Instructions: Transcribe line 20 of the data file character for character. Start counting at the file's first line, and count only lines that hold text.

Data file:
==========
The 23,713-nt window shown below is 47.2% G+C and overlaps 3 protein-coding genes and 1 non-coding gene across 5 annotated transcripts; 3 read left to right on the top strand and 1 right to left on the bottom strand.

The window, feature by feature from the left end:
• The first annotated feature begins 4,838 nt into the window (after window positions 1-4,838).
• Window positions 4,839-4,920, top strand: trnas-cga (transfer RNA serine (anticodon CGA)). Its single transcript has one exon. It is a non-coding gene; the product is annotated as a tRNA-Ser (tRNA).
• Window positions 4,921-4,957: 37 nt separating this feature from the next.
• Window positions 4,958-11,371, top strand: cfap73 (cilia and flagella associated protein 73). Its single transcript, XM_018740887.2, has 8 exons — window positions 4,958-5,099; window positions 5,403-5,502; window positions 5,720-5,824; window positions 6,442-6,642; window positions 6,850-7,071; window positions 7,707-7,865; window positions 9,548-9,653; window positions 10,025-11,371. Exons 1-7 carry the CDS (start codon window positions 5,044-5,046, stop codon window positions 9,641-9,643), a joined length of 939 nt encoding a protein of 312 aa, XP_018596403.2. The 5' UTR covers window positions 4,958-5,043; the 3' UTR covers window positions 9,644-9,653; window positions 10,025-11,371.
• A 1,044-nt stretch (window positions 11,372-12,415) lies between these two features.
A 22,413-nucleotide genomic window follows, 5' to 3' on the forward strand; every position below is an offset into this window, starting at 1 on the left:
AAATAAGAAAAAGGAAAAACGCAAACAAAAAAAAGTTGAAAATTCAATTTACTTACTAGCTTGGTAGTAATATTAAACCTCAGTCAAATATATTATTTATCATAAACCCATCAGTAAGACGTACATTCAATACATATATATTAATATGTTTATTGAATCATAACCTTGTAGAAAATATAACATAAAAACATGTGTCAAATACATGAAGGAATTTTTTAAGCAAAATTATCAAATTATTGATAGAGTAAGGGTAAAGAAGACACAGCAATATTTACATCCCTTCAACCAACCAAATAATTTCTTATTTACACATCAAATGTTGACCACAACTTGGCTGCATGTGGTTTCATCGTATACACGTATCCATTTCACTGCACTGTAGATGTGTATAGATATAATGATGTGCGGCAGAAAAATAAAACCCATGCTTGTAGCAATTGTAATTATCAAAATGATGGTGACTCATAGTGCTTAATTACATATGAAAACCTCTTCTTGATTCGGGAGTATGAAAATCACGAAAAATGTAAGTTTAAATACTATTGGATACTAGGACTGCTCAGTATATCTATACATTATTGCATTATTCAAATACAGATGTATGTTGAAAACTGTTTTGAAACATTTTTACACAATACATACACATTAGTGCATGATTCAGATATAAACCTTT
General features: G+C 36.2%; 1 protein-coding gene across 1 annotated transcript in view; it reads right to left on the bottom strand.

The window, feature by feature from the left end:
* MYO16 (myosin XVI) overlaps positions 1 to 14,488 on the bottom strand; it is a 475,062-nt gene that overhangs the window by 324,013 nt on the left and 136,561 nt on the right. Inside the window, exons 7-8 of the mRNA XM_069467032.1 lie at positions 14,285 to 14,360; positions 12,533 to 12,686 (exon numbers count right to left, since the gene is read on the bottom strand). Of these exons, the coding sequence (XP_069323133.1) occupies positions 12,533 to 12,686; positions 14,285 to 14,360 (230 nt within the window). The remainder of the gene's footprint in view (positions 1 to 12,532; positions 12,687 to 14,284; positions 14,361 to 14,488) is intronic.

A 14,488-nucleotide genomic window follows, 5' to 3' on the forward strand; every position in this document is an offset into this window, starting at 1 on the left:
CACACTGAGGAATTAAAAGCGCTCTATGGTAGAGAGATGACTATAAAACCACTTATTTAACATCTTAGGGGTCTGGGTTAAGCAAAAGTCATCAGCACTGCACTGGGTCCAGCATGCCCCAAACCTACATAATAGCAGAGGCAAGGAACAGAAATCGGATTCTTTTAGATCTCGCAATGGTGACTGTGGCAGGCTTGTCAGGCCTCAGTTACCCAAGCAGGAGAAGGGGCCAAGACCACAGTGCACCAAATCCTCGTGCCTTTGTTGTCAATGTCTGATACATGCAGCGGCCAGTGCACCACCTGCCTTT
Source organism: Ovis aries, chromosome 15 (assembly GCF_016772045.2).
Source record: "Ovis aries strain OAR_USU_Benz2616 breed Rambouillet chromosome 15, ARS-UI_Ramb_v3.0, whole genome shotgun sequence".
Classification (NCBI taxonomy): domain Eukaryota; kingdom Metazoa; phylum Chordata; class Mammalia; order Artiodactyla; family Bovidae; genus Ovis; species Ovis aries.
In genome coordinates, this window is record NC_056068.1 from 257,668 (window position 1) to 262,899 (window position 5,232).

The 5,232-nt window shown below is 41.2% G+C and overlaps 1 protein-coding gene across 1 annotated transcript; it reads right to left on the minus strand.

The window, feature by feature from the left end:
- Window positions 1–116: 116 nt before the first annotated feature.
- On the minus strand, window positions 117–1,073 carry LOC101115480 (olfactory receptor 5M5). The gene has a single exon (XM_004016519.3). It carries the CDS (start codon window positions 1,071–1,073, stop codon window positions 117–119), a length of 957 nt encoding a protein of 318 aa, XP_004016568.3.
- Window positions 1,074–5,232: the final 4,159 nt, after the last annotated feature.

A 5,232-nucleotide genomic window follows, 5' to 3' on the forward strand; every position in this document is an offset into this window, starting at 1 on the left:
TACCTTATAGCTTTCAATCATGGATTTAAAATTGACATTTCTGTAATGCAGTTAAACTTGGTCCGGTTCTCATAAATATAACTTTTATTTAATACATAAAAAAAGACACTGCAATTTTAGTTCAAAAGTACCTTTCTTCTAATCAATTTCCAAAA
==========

The window, feature by feature from the left end: